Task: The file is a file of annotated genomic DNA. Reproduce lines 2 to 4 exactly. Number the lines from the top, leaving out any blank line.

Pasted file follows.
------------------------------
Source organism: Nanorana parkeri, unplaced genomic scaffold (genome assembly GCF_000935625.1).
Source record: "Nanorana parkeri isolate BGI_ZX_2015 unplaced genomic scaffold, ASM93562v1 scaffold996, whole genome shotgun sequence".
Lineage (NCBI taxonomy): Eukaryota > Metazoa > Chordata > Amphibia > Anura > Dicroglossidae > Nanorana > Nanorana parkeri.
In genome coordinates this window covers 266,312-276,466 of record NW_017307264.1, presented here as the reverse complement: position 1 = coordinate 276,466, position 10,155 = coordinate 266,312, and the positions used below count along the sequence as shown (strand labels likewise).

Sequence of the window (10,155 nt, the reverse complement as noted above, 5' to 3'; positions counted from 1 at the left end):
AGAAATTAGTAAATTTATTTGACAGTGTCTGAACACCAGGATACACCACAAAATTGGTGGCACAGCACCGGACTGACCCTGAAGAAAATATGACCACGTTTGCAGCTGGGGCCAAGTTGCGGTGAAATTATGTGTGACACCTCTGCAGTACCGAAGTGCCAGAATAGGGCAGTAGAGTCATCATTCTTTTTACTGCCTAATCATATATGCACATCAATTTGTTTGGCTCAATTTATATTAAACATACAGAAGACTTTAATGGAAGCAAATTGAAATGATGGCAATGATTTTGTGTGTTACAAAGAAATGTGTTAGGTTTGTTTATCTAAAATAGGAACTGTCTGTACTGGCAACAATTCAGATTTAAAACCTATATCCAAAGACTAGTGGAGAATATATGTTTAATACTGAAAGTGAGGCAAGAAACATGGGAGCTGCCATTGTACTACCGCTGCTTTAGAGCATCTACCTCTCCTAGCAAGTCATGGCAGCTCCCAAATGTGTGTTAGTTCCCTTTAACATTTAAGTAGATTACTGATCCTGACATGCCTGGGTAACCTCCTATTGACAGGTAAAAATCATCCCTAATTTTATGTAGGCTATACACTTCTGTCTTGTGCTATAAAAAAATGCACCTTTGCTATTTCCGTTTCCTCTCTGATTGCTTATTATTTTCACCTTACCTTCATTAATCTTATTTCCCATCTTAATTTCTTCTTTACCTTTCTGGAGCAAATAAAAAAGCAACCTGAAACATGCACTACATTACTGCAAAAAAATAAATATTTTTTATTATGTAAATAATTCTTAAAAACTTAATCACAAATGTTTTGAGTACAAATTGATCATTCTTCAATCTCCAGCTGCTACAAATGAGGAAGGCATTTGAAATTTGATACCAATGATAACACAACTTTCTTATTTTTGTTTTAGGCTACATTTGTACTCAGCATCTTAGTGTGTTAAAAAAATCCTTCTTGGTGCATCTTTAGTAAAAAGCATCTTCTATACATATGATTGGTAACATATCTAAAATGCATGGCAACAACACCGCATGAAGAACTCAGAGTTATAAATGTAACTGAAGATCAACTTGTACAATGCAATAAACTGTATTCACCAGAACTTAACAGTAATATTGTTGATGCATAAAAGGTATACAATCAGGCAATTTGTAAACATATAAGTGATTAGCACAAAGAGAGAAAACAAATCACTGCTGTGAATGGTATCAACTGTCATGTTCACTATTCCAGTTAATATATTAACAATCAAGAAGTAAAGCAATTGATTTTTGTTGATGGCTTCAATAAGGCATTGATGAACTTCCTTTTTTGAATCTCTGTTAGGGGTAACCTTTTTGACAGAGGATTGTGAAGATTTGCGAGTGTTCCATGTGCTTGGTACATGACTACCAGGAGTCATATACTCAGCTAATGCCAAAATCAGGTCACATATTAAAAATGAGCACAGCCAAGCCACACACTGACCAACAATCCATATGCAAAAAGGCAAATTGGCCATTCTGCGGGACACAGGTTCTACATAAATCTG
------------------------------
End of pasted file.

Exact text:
Source record: "Nanorana parkeri isolate BGI_ZX_2015 unplaced genomic scaffold, ASM93562v1 scaffold996, whole genome shotgun sequence".
Lineage (NCBI taxonomy): Eukaryota > Metazoa > Chordata > Amphibia > Anura > Dicroglossidae > Nanorana > Nanorana parkeri.
In genome coordinates this window covers 266,312-276,466 of record NW_017307264.1, presented here as the reverse complement: position 1 = coordinate 276,466, position 10,155 = coordinate 266,312, and the positions used below count along the sequence as shown (strand labels likewise).